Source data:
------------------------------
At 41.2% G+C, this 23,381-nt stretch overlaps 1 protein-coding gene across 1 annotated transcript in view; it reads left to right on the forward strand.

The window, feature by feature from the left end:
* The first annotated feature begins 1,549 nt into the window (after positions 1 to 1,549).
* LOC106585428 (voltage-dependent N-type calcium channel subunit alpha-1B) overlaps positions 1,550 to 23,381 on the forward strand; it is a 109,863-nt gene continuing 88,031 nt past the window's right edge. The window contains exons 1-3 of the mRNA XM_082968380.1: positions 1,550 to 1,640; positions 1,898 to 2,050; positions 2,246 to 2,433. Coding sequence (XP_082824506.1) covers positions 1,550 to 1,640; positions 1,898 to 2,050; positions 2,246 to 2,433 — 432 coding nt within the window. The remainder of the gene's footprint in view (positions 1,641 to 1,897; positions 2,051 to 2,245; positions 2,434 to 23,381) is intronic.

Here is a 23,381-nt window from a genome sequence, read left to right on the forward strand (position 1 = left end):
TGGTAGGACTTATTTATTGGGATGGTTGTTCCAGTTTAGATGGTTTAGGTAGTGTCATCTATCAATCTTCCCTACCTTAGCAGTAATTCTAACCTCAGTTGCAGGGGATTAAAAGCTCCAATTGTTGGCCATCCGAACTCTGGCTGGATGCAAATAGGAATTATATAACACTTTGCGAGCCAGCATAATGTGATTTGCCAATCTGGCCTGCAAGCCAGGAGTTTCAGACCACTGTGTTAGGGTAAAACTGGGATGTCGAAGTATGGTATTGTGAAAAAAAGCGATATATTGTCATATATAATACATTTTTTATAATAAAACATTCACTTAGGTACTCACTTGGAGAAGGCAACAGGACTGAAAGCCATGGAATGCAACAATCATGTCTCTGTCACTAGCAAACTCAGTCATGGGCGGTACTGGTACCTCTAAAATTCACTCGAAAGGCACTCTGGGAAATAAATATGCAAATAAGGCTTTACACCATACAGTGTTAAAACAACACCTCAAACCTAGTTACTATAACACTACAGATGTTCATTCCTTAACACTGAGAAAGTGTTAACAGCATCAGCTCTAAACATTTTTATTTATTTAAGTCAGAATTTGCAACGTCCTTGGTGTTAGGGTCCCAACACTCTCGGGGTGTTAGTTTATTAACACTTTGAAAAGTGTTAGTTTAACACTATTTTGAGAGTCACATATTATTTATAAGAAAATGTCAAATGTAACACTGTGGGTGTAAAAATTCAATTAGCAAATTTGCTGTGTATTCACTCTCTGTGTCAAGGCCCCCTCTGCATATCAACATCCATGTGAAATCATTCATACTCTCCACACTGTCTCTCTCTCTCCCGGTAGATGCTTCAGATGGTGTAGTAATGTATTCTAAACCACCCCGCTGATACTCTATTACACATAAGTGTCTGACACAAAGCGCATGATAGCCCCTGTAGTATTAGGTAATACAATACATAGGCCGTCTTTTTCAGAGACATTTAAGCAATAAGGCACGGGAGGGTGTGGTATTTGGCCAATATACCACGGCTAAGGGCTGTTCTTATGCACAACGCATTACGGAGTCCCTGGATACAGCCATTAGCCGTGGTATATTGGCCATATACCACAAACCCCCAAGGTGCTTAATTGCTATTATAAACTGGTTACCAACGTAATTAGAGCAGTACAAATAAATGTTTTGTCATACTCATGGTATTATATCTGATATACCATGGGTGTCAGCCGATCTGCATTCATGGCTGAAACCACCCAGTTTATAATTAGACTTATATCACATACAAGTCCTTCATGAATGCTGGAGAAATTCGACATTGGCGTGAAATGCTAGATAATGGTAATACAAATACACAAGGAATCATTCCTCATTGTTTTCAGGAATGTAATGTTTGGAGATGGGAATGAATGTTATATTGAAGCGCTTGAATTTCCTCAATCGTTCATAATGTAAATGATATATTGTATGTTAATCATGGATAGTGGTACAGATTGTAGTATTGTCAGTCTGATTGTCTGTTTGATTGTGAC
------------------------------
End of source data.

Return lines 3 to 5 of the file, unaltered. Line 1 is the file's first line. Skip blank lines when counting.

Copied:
* The first annotated feature begins 1,549 nt into the window (after positions 1 to 1,549).
* LOC106585428 (voltage-dependent N-type calcium channel subunit alpha-1B) overlaps positions 1,550 to 23,381 on the forward strand; it is a 109,863-nt gene continuing 88,031 nt past the window's right edge. The window contains exons 1-3 of the mRNA XM_082968380.1: positions 1,550 to 1,640; positions 1,898 to 2,050; positions 2,246 to 2,433. Coding sequence (XP_082824506.1) covers positions 1,550 to 1,640; positions 1,898 to 2,050; positions 2,246 to 2,433 — 432 coding nt within the window. The remainder of the gene's footprint in view (positions 1,641 to 1,897; positions 2,051 to 2,245; positions 2,434 to 23,381) is intronic.

Here is a 23,381-nt window from a genome sequence, read left to right on the forward strand (position 1 = left end):